Study: Teacher Rating Scales “Valid and Time-Efficient” Measure for Assessing ADHD
A systematic review and meta-analysis evaluating the validity of teacher rating scales found that they accurately assess ADHD in the classroom when compared to semi-structured clinical interviews and structured classroom observations, however they are more likely to accurately detect symptoms of hyperactivity and impulsivity than they are symptoms of inattention.
May 18, 2020
Teacher rating scales accurately and efficiently assess attention deficit hyperactivity disorder (ADHD) in the classroom, though they are a more reliable tool for detecting hyperactive-impulsive behaviors than inattentive behaviors. This is the finding of a new meta-analysis of 22 studies regarding the assessment of ADHD symptoms in 3,947 children, which found that teacher rating scales closely tracked with structured observations of students and clinical interviews — both regarded “gold standard assessments” of ADHD. The new study, published in the Journal of Attention Disorders,1 also suggests that structured observations may aid in the detection of inattentive symptoms in the classroom.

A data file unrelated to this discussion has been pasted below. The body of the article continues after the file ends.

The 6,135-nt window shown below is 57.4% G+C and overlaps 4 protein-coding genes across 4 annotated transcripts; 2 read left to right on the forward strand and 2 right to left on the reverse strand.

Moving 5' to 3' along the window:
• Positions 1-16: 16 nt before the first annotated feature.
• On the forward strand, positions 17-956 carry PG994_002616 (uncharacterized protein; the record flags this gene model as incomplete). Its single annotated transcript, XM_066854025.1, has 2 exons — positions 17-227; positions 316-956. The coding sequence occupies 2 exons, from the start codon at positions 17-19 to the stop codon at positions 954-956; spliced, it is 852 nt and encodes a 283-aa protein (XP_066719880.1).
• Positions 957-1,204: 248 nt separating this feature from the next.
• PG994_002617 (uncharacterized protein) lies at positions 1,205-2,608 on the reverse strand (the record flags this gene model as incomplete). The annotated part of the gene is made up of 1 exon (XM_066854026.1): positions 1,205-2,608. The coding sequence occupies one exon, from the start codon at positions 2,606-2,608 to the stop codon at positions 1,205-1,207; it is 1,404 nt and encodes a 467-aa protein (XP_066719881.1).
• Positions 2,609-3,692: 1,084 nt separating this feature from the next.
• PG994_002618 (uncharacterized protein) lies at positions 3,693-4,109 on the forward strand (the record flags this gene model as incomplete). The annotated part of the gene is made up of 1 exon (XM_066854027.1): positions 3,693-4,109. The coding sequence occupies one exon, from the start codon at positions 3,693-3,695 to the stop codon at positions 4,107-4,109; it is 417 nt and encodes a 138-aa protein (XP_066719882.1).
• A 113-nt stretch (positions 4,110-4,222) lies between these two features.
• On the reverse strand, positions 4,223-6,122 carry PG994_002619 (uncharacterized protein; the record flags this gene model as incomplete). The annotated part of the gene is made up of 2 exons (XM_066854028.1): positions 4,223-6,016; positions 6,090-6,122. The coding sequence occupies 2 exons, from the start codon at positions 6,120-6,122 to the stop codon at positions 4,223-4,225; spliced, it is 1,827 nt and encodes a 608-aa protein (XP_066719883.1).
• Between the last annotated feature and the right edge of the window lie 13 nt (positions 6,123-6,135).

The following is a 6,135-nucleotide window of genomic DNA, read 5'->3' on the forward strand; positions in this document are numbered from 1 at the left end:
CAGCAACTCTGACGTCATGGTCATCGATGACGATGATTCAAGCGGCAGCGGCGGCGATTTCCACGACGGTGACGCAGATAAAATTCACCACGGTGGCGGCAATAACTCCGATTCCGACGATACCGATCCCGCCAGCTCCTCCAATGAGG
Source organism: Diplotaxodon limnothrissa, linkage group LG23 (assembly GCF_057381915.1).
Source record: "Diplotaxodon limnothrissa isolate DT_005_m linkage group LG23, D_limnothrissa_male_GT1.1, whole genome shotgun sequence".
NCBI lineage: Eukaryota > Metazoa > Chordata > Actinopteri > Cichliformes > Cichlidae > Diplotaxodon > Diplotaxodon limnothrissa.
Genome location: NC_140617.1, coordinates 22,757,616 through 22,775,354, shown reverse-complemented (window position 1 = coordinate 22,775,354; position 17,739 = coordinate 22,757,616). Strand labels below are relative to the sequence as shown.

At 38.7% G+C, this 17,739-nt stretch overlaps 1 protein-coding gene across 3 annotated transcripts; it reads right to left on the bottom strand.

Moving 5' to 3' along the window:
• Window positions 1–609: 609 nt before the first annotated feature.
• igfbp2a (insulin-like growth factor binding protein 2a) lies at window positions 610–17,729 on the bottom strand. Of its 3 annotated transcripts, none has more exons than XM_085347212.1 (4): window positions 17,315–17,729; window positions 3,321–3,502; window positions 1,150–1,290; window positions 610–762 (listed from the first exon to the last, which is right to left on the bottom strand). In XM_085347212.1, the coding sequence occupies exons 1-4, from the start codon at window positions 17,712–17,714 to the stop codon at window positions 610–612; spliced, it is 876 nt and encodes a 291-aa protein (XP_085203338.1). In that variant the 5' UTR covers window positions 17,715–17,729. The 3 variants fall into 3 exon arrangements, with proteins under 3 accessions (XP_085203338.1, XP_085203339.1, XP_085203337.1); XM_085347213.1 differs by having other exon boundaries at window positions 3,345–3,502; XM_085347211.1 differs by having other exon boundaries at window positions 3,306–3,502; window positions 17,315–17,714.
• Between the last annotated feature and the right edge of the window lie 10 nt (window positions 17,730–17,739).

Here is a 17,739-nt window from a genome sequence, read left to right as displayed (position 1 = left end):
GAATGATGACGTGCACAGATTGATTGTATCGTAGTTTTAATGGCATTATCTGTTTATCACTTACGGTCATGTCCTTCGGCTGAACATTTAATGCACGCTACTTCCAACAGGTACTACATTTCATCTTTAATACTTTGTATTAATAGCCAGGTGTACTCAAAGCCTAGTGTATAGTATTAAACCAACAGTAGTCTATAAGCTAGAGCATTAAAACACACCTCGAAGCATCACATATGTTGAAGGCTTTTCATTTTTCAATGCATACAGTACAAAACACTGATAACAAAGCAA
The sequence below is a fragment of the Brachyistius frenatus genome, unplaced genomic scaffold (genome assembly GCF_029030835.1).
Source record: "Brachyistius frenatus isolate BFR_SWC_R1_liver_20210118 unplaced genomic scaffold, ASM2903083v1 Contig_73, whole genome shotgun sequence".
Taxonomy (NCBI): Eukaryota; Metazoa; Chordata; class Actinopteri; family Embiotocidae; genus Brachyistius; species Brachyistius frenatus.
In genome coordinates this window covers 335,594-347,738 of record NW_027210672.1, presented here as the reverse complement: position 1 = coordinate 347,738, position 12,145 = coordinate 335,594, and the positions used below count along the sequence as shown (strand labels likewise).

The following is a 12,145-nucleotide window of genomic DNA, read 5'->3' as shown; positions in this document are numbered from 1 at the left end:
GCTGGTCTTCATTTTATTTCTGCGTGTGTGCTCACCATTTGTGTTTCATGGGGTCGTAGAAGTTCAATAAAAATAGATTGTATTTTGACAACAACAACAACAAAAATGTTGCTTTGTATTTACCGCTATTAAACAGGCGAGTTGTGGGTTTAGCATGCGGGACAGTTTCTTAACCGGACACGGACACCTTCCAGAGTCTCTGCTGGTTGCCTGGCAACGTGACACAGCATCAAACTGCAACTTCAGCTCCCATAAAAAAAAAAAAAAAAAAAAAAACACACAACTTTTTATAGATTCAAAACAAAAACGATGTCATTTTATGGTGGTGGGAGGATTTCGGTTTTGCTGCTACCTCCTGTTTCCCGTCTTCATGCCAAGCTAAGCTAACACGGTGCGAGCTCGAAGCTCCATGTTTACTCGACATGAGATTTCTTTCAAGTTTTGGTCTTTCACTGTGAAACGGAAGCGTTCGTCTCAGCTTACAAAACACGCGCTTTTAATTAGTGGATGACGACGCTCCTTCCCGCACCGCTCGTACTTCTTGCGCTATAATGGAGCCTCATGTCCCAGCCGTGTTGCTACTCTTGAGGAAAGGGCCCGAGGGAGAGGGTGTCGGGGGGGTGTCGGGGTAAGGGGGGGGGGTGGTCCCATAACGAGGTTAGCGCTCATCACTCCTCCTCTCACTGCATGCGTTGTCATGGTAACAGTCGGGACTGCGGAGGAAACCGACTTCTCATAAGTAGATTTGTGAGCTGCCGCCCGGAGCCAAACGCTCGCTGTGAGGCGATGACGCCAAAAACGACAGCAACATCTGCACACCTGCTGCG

Researchers conducted a systematic review and meta-analysis of convergent and divergent validity of teacher rating scales two “gold standard” methods of assessing ADHD: semi-structured clinical teacher interviews and structured classroom observations. The results supported convergent validity of teacher rating scales when validated against semi-structured clinical interviews, with strong correlations for inattention, hyperactivity-impulsivity, and total ADHD. The review confirmed divergent validity for rating scale measures validated against semi-structured clinical interviews. Against structured observations, convergent validity of these scales was further confirmed. Convergent validity was larger for ratings of hyperactivity and impulsivity than it was for ratings of inattention, independent from the assessment type.
Eighty five percent of clinicians report using teacher rating scales to assess ADHD symptoms at school.2 This study suggests that these scales are helpful, but should not be used as a sole diagnostic tool for assessing ADHD at school, because “ratings may be biased by projection bias or halo effects and they do not take functional impairment into account.” Additionally, teachers aren’t trained in diagnosing psychopathology in children. Semi-structured clinical interviews are less sensitive to bias and accepted as the best assessment method for the evaluation of ADHD symptoms. Likewise, systematic observations are viewed as one of the most objective and direct measurements of a child’s behavior and may be particularly useful in assessing symptoms of inattentive-type ADHD.
1Staff, A. I., Oosterlaan, et al. The Validity of Teacher Rating Scales for the Assessment of ADHD Symptoms in the Classroom: A Systematic Review and Meta-Analysis. Journal of Attention Disorders (May 2020). https://doi.org/10.1177/1087054720916839
2Handler, M. W., DuPaul, G. J. Assessment of ADHD: Differences across psychology specialty areas. Journal of Attention Disorders (2005). https://doi.org/10.1177/1087054705278762